It took 961 tonnes of dynamite, five years of hard work and cost the lives of 64 men for workers to pierce the middle of the Lötschberg tunnel a century ago.
The high point of the construction of the 14.6-kilometre alpine tunnel joining the cantons of Bern and Valais will be celebrated on Thursday by a symbolic train journey by dignitaries and representatives of the company BLS.
The breakthrough on March 31, 1911, was an engineering triumph. Despite an accident in 1908 which forced an 800-metre detour, the final gap between the two sides was just 10.2 centimetres vertically and 25.7 centimetres laterally.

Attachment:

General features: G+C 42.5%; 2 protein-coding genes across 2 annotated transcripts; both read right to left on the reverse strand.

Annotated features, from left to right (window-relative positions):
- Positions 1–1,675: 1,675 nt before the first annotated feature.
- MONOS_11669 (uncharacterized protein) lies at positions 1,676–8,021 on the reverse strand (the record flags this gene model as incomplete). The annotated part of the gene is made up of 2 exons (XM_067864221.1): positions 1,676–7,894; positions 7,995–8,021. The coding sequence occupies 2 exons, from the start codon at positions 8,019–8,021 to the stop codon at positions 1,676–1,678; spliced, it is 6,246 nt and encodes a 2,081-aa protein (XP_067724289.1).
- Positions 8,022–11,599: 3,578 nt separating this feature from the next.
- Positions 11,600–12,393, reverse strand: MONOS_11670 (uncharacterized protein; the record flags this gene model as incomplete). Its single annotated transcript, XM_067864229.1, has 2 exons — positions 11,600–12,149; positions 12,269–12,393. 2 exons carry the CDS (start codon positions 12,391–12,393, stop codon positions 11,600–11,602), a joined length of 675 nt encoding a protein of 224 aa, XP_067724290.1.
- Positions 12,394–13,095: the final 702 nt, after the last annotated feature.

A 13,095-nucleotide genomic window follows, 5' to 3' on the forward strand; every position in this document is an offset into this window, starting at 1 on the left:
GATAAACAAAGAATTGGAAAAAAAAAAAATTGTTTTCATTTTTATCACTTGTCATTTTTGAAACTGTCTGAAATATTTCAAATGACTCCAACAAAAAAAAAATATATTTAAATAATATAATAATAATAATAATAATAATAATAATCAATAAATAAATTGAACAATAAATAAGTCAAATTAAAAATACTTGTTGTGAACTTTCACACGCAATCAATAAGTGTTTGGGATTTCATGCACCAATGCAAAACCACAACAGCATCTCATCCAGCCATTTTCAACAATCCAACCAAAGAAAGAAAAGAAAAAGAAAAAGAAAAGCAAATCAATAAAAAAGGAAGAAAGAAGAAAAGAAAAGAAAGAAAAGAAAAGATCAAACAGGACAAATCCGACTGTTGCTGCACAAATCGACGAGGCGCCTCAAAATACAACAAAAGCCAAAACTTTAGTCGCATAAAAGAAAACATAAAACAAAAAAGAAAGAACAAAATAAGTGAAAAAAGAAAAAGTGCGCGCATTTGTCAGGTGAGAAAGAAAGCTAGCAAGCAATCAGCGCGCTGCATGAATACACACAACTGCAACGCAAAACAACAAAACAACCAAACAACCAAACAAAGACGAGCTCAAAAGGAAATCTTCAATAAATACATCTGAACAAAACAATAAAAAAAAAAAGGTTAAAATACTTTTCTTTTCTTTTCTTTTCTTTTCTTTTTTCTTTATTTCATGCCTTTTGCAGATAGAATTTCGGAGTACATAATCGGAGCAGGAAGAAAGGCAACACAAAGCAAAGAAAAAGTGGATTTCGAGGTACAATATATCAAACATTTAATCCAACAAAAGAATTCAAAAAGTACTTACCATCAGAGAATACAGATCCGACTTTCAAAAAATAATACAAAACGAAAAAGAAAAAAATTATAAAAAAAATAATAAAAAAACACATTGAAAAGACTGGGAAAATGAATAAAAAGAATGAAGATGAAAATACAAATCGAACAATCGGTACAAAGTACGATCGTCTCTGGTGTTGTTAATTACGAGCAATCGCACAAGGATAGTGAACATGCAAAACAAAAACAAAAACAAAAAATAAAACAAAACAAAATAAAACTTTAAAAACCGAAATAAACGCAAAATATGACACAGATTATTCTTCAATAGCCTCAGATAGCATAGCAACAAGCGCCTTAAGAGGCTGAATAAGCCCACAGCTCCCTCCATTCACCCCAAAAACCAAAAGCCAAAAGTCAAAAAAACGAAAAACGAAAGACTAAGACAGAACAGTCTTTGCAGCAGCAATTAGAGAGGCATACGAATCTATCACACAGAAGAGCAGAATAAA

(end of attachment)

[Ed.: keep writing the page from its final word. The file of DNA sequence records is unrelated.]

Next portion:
Two years later the work was complete and the tunnel opened to traffic, speeding up the journey to and from Italy.
The tunnel at the summit lost importance after the new base tunnel entered into service in 2007, reducing travel time from north to south by one hour.
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